Sportswear
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“New Balance has been making shoes for more than a century. Now, with its running and casual sneaker business humming along—sales hit $3.3 billion in 2014, up 21 percent from 2013—the privately held company is making a big play for women with a revamped apparel line.”

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Decoded Fashion - Fashion Tech Daily - New Balance
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“Runners beware: winter is coming. To combat the viscous cycle of layering and un-layering often associated with winter running and athletics, Nike introduces a new line of weather-smart clothing designed with athlete-needs in mind: the Nike Therma-Sphere collection.”

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Decoded Fashion - Fashion Tech Daily - Nike
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“Nike has ruled the sportswear sector for years. But Under Armour has slowly been eating into Nike’s market and is now the second most-popular athletic apparel brand in America. Adidas lags behind at number three.”

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Decoded Fashion - Fashion Tech Daily - Under Armour x Sportswear
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“In a market full of apparel that skews ever more neon and high-tech, Tracksmith launched a little over a year ago with the aim of providing runners something a little different: simple clothing in classic colors like red, white and muted blue — some of which are fashioned in technical fabrics, and some of which are not. You can buy a $55 cotton-rayon tee made in a 100-year-old mill in Massachusetts because, as Tracksmith founder and longtime runner Matt Taylor explains, even elite athletes train in cotton t-shirts.”

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Decoded Fashion - Fashion Tech Daily -  Tracksmith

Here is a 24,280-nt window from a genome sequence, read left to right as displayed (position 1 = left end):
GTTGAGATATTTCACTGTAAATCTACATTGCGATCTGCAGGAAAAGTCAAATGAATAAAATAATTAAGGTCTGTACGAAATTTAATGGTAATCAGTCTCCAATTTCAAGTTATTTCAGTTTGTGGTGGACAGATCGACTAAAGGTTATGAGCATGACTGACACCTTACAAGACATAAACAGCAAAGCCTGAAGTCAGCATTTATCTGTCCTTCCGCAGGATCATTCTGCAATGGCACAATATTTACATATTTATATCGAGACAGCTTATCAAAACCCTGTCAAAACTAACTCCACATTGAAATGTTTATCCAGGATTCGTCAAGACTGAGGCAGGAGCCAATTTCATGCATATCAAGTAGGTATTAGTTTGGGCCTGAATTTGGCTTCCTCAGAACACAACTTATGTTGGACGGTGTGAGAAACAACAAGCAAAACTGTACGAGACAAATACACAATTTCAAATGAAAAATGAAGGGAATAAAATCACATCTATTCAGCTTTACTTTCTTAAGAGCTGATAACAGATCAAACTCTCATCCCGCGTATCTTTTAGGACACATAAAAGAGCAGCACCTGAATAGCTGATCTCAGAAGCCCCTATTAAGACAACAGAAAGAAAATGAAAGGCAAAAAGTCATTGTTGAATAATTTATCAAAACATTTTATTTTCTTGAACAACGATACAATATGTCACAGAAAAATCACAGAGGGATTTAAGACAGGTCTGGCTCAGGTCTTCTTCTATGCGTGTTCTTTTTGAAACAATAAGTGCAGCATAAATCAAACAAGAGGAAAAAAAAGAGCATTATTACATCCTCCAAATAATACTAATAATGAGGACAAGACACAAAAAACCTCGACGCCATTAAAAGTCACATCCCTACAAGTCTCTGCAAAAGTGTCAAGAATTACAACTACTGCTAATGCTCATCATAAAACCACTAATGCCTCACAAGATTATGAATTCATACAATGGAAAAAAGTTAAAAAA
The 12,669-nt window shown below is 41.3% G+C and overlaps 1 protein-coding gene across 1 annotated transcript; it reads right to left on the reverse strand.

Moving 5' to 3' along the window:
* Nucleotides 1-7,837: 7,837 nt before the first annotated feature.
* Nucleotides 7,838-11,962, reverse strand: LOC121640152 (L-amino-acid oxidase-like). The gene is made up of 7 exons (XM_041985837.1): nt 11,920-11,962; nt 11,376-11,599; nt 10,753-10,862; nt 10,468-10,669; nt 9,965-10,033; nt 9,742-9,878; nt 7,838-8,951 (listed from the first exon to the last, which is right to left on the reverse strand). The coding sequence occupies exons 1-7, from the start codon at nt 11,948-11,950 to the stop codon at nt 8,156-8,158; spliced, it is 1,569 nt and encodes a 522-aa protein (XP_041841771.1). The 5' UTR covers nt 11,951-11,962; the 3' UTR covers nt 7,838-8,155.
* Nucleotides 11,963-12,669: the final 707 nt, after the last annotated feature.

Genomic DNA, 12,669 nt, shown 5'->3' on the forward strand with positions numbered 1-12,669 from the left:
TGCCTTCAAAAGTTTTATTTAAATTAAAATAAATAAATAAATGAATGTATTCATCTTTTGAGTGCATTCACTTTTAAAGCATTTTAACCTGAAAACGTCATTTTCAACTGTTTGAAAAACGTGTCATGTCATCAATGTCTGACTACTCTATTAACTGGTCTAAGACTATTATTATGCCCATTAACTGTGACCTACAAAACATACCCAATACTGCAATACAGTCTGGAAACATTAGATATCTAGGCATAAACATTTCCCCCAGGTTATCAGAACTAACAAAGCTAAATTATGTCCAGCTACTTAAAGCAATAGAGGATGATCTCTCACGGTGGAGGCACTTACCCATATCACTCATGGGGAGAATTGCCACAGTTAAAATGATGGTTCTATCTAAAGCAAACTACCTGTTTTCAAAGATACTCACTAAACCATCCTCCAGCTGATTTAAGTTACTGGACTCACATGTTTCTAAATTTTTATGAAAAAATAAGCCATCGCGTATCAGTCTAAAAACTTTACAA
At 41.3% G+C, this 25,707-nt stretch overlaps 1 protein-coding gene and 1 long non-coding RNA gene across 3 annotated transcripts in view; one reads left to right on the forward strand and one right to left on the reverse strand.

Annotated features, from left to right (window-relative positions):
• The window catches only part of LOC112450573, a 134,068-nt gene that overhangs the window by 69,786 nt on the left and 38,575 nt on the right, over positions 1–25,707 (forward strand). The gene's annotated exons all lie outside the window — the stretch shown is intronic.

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“The UK’s SportPursuit, a 1 million member-strong flash sales site for sports and outdoor gear, appears to have made somewhat of a hiring coup. It’s recruited Kath Smith, ex UK managing director for both Adidas and Reebok. She joins the London-based startup as Chief Sales Officer, charged with helping SportPursuit expand the number of brands it works with and, ultimately, shift more product.”

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sportpursuit
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“Retail design consultancy Green Room announced it has created a new multi-channel store concept in London’s Foubert’s Place with sportswear retailer Pro Direct, bringing the brand’s on-line experience to life within the physical retail space.

According to the companies, Pro Direct’s vision was to capture the dynamic feeling of walking into a physical realization of their website. This vision was realized by Green Room in the form of London’s premiere “digital mortar” space, just off Carnaby Street.”

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Decoded Fashion - Fashion Tech Daily - Pro Direct

Decoded Fashion - News - Fuelbox

Technology is intrinsic to the sportswear sector – the use of innovative, lab-produced materials has been standard industry practice for many decades now. But things have moved on from workout leggings being more stretchy and sweat-resistant than ever before, sports fanatics are looking for more than this.